Metoprolol is used with or without other medications to treat high blood pressure (hypertension). Lowering high blood pressure helps prevent strokes, heart attacks, and kidney problems. This medication is also used to treat chest pain (angina) and to improve survival after a heart attack.Metoprolol belongs to a class of drugs known as beta blockers. It works by blocking the action of certain natural chemicals in your body, such as epinephrine, on the heart and blood vessels. This effect lowers the heart rate, blood pressure, and strain on the heart.
How to use Metoprolol Tartrate
Take this medication by mouth, with or right after a meal, as directed by your doctor, usually 1-3 times a day. The dosage is based on your medical condition and response to treatment.
To reduce your risk of side effects, your doctor may direct you to start this medication at a low dose and gradually increase your dose. Follow your doctor’s instructions carefully.
Use this medication regularly to get the most benefit from it. To help you remember, take it at the same time(s) each day. Do not suddenly stop taking this medication without consulting your doctor. Your condition may become worse when the drug is suddenly stopped.
For the treatment of high blood pressure, it may take several weeks before you get the full benefit of this drug. It is important to continue taking this medication even if you feel well. Most people with high blood pressure do not feel sick.
To prevent chest pain, a second heart attack, or migraine headaches, it is very important to take this medication regularly as prescribed. This drug should not be used to treat chest pain or migraines when they occur. Use other medications to relieve sudden attacks as directed by your doctor (for example, nitroglycerin tablets placed under the tongue for chest pain, “triptan” drugs such as sumatriptan for migraines). Consult your doctor or pharmacist for details.
Tell your doctor if your condition does not improve or if it worsens (for example, if your routine blood pressure readings remain high or increase, if your chest pain or migraines occur more often).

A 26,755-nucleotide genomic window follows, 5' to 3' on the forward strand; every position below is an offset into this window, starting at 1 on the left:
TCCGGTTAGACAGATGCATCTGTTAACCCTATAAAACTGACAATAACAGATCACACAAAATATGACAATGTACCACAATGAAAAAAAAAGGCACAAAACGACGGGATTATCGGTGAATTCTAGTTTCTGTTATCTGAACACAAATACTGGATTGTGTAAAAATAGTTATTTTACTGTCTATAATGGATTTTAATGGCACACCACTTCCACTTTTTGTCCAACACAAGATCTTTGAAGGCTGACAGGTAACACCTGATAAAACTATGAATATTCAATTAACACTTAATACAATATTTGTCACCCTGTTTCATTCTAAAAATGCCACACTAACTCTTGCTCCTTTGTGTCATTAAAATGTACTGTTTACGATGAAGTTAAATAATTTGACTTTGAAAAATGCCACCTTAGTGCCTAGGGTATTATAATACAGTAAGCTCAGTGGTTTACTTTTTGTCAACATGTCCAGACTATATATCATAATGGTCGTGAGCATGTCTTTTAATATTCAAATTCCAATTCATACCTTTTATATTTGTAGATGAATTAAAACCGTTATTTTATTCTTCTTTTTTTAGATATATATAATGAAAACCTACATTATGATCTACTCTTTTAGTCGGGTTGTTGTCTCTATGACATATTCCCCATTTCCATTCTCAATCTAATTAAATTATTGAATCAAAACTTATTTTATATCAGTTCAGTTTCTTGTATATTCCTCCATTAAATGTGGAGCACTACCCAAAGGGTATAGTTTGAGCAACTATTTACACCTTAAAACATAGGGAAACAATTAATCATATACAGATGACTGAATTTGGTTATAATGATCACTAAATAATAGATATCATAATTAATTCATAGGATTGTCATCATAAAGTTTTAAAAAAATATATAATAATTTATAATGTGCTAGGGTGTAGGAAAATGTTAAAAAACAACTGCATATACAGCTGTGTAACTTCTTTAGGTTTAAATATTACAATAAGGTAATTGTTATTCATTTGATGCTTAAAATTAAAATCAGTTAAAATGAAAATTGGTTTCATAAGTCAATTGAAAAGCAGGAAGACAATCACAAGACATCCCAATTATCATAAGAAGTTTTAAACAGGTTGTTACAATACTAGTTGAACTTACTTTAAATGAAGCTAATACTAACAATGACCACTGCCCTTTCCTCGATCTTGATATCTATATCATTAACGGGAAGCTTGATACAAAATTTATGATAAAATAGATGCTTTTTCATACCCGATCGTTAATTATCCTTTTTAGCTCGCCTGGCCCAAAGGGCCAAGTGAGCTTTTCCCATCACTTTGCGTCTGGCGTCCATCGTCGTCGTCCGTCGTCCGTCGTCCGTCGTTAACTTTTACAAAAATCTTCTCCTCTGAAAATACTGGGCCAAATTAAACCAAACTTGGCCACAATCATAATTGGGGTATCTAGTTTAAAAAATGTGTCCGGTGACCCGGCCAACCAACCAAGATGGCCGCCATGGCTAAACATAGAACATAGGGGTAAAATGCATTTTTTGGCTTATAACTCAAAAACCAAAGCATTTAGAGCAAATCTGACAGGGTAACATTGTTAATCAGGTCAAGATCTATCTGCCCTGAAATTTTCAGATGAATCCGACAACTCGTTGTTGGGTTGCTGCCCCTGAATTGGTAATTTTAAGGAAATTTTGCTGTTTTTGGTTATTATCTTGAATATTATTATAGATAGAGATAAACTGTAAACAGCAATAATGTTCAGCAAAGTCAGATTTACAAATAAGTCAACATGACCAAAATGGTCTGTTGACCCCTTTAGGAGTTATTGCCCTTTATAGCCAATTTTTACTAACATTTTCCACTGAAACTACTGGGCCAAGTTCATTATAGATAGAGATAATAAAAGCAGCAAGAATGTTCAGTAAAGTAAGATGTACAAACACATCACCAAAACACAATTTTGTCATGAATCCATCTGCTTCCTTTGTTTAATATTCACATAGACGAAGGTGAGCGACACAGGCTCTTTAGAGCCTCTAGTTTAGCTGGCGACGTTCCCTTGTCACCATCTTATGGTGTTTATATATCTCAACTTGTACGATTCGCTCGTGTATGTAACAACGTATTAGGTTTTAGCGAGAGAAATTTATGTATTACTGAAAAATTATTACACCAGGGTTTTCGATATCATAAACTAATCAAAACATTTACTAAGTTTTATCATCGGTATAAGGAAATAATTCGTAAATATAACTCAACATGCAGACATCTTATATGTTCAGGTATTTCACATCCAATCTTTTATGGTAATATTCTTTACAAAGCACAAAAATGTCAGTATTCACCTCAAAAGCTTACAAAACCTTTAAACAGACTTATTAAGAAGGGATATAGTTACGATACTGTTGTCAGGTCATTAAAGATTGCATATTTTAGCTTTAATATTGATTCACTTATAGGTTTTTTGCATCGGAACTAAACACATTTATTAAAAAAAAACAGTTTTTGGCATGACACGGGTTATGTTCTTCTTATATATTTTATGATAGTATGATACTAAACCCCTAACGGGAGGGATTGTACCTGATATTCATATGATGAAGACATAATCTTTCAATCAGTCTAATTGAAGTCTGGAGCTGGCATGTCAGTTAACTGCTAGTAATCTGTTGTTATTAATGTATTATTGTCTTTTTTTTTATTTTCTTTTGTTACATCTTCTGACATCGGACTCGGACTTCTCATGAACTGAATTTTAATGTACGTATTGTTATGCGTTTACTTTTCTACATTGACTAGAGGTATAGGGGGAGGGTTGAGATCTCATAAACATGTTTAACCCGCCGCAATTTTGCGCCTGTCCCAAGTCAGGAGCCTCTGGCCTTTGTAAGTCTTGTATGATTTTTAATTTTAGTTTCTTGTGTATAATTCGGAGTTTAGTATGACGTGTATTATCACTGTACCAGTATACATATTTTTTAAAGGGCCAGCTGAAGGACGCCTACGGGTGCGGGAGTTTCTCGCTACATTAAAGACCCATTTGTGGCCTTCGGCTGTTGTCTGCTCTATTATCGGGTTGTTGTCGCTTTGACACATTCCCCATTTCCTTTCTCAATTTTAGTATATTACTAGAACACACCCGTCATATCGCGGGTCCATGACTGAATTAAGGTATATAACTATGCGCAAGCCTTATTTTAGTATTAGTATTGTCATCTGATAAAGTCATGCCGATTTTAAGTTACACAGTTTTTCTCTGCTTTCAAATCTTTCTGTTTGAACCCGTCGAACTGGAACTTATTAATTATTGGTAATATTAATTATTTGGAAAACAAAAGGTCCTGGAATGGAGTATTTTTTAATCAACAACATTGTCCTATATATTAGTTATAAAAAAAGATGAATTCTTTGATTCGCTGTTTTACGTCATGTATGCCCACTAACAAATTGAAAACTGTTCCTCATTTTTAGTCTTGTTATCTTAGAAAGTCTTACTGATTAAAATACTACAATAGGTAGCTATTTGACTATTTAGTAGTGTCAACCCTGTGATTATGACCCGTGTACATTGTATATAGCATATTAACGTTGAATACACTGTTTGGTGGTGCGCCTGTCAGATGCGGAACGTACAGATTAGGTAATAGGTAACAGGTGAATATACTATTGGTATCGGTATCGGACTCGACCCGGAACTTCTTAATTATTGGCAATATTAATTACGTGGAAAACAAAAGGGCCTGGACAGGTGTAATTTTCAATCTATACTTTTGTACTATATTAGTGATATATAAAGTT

Drowsiness, dizziness, tiredness, diarrhea, and slow heartbeat may occur. Decreased sexual ability has been reported rarely. If any of these effects persist or worsen, tell your doctor or pharmacist promptly.
To reduce the risk of dizziness and lightheadedness, get up slowly when rising from a sitting or lying position.
This drug may reduce blood flow to your hands and feet, causing them to feel cold. Smoking may worsen this effect. Dress warmly and avoid tobacco use.
Remember that your doctor has prescribed this medication because he or she has judged that the benefit to you is greater than the risk of side effects. Many people using this medication do not have serious side effects.
Tell your doctor right away if any of these unlikely but serious side effects occur: very slow heartbeat, severe dizziness, fainting, blue fingers/toes, trouble breathing, new or worsening symptoms of heart failure (such as shortness of breath, swelling ankles/feet, unusual tiredness, unusual/sudden weight gain), mental/mood changes (such as confusion, mood swings, depression).
A very serious allergic reaction to this drug is rare. However, get medical help right away if you notice any symptoms of a serious allergic reaction, including: rash, itching/swelling (especially of the face/tongue/throat), severe dizziness, trouble breathing.
This is not a complete list of possible side effects. If you notice other effects not listed above, contact your doctor or pharmacist.